This past year I have informally conducted an experiment in the changes attendance taking has on my classroom. Just about a year ago I started regularly taking attendance in my classes. I don’t count the attendance for anything, since I believe that leads to grading nightmares. But I do regularly track who is coming and who isn’t and keep it in my grade spreadsheet in a separate tab. I also let students know that I’m watching, for example, by e-mailing students who miss a couple of classes in a row.
I’ve found it has several benefits:
- Students feel compelled to tell me when, and often why, they’re missing class, even though I think we’re all clear on the fact that it doesn’t count for any part of the grade.
- I learn names really fast. Really, really fast. That means I can involve more students in the class by cold calling on them, although I always give them an option to “pass” on my question.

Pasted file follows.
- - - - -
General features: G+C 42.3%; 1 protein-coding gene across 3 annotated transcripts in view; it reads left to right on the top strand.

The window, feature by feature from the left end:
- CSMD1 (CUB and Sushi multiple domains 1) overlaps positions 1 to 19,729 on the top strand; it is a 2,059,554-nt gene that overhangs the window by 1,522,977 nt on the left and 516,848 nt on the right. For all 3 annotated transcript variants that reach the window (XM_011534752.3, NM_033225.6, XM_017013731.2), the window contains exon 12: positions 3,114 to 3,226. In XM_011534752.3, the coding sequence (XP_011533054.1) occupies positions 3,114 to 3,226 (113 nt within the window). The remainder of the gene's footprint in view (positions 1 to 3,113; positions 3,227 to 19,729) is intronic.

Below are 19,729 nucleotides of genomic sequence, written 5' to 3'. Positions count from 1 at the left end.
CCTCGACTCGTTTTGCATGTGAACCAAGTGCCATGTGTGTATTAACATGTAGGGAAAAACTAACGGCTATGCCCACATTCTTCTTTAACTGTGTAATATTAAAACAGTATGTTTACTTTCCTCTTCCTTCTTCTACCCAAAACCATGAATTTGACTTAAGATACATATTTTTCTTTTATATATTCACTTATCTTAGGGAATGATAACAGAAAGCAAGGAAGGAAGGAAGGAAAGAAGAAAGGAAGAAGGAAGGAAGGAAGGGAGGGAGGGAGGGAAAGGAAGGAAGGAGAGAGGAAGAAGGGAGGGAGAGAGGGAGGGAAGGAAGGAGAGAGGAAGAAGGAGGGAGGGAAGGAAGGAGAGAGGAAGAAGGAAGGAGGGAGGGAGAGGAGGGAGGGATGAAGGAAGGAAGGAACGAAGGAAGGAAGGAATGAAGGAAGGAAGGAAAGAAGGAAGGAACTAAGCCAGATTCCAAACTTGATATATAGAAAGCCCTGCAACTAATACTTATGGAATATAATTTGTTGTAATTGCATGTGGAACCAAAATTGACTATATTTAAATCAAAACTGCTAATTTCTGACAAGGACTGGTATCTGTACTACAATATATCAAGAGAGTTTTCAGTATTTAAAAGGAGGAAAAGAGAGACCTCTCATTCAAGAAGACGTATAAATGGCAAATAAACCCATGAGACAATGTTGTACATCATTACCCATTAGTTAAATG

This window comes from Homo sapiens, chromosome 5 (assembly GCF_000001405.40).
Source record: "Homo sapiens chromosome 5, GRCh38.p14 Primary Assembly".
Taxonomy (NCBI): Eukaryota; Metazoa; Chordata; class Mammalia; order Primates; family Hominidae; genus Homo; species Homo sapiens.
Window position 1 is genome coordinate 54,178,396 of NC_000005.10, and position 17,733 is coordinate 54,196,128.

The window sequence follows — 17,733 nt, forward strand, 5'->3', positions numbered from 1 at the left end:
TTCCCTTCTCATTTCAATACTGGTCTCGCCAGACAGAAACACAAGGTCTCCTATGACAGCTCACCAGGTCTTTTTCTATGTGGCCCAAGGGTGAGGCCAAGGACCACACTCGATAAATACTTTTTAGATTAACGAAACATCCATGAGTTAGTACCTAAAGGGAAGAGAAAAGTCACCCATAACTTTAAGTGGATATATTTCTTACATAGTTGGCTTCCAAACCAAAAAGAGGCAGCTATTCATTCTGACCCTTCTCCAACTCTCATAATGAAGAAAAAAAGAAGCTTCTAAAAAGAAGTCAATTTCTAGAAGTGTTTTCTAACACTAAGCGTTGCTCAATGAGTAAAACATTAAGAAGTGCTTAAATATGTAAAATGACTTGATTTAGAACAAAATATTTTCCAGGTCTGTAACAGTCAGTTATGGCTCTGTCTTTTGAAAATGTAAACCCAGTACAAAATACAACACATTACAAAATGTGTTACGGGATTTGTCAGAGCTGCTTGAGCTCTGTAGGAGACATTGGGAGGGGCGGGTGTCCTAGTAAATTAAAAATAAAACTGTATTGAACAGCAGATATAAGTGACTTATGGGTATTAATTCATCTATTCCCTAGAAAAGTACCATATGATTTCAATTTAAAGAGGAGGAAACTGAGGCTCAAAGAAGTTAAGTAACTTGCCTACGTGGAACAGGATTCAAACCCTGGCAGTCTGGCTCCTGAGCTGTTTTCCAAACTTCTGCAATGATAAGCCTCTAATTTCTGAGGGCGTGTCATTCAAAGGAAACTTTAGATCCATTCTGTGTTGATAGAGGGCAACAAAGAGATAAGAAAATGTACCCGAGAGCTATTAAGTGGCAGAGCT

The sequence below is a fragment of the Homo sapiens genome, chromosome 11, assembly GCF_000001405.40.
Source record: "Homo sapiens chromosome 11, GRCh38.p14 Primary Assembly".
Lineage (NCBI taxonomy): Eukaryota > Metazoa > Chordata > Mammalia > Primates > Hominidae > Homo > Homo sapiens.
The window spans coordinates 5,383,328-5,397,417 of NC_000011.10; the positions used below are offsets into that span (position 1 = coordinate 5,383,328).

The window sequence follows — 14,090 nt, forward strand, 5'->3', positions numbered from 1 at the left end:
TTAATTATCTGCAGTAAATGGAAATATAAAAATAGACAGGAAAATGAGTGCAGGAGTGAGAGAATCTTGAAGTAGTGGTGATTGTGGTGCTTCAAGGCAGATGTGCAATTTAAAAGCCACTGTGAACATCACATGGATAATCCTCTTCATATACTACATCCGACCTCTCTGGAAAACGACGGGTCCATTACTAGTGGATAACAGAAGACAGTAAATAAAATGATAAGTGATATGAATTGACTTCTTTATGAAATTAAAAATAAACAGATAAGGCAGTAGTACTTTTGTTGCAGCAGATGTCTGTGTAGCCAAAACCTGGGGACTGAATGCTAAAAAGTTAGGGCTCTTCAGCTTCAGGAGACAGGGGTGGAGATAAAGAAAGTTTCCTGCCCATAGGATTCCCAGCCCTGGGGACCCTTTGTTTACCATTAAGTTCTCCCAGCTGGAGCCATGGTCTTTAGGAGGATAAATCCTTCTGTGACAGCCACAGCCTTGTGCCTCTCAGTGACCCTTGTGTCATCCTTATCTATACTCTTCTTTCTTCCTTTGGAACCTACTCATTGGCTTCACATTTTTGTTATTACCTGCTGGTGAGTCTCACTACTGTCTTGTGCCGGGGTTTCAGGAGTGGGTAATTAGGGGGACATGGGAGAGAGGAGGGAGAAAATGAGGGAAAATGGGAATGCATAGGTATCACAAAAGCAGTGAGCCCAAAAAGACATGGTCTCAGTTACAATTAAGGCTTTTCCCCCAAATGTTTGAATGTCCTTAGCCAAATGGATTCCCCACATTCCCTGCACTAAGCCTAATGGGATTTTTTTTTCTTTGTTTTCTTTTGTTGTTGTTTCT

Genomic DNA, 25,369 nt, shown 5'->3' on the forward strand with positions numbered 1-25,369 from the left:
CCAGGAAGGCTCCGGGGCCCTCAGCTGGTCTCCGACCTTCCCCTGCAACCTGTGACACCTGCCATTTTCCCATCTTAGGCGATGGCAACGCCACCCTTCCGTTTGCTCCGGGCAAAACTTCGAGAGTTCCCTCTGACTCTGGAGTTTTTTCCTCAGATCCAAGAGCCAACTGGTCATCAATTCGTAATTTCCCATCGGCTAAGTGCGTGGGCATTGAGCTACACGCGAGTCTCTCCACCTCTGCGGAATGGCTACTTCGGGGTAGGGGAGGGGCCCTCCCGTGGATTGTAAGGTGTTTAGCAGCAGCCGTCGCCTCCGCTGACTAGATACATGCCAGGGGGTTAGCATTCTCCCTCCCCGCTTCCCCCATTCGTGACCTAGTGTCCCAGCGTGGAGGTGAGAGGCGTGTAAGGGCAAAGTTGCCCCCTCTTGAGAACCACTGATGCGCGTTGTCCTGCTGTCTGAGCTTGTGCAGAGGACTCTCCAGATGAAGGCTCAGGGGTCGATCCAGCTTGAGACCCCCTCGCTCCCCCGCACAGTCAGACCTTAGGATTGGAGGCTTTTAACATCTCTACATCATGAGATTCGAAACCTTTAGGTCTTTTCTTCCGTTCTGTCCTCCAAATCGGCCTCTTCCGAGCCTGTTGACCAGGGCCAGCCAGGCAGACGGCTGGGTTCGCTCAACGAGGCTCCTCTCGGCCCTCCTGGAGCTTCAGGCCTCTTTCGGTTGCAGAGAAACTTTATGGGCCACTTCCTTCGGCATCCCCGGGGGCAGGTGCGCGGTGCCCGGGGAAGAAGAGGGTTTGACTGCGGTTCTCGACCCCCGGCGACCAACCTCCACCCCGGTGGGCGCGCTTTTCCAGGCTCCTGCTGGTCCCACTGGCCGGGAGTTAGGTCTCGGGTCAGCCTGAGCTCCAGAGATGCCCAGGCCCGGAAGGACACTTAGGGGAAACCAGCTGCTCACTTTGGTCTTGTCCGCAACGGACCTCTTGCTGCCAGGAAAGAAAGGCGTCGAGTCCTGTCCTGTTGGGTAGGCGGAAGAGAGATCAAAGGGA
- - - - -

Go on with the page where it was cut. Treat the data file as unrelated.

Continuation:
- Attendance in my classes is excellent. Interestingly, participation also improved when I started doing this, which may be related to the point above.
The work increase in doing this for the small classes I have is minimal, especially given that I want to learn their names anyway. Although all of this sounds obvious I wouldn’t have predicted before doing the (informal) experiment. It’s been eye opening.